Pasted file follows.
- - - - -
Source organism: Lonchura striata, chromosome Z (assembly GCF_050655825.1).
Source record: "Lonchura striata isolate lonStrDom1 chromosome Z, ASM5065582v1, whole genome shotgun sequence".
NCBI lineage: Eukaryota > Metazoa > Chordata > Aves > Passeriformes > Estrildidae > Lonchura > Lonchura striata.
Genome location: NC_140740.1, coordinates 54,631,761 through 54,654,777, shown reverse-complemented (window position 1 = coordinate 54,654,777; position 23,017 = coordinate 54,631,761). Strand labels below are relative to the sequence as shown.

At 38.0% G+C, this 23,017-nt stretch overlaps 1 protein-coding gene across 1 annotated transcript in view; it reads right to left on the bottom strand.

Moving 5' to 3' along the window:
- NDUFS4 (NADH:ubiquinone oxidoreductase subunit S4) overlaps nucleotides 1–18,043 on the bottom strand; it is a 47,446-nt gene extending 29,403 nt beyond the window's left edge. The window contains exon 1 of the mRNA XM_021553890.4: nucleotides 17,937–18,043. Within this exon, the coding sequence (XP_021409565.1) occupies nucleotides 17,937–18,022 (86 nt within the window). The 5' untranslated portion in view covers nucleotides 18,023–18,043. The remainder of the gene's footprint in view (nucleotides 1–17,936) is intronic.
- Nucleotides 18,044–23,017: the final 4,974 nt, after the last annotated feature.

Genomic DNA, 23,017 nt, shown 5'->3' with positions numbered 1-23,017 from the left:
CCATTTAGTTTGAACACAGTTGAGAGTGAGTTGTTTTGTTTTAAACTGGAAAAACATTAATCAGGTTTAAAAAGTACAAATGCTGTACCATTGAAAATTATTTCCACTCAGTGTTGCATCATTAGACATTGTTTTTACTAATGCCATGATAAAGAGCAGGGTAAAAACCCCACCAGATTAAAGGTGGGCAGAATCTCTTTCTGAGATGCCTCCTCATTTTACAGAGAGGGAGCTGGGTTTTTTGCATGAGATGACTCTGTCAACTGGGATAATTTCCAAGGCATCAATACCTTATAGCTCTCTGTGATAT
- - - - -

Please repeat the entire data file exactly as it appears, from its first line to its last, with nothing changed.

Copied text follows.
Source organism: Lonchura striata, chromosome Z (assembly GCF_050655825.1).
Source record: "Lonchura striata isolate lonStrDom1 chromosome Z, ASM5065582v1, whole genome shotgun sequence".
NCBI lineage: Eukaryota > Metazoa > Chordata > Aves > Passeriformes > Estrildidae > Lonchura > Lonchura striata.
Genome location: NC_140740.1, coordinates 54,631,761 through 54,654,777, shown reverse-complemented (window position 1 = coordinate 54,654,777; position 23,017 = coordinate 54,631,761). Strand labels below are relative to the sequence as shown.

At 38.0% G+C, this 23,017-nt stretch overlaps 1 protein-coding gene across 1 annotated transcript in view; it reads right to left on the bottom strand.

Moving 5' to 3' along the window:
- NDUFS4 (NADH:ubiquinone oxidoreductase subunit S4) overlaps nucleotides 1–18,043 on the bottom strand; it is a 47,446-nt gene extending 29,403 nt beyond the window's left edge. The window contains exon 1 of the mRNA XM_021553890.4: nucleotides 17,937–18,043. Within this exon, the coding sequence (XP_021409565.1) occupies nucleotides 17,937–18,022 (86 nt within the window). The 5' untranslated portion in view covers nucleotides 18,023–18,043. The remainder of the gene's footprint in view (nucleotides 1–17,936) is intronic.
- Nucleotides 18,044–23,017: the final 4,974 nt, after the last annotated feature.

Genomic DNA, 23,017 nt, shown 5'->3' with positions numbered 1-23,017 from the left:
CCATTTAGTTTGAACACAGTTGAGAGTGAGTTGTTTTGTTTTAAACTGGAAAAACATTAATCAGGTTTAAAAAGTACAAATGCTGTACCATTGAAAATTATTTCCACTCAGTGTTGCATCATTAGACATTGTTTTTACTAATGCCATGATAAAGAGCAGGGTAAAAACCCCACCAGATTAAAGGTGGGCAGAATCTCTTTCTGAGATGCCTCCTCATTTTACAGAGAGGGAGCTGGGTTTTTTGCATGAGATGACTCTGTCAACTGGGATAATTTCCAAGGCATCAATACCTTATAGCTCTCTGTGATAT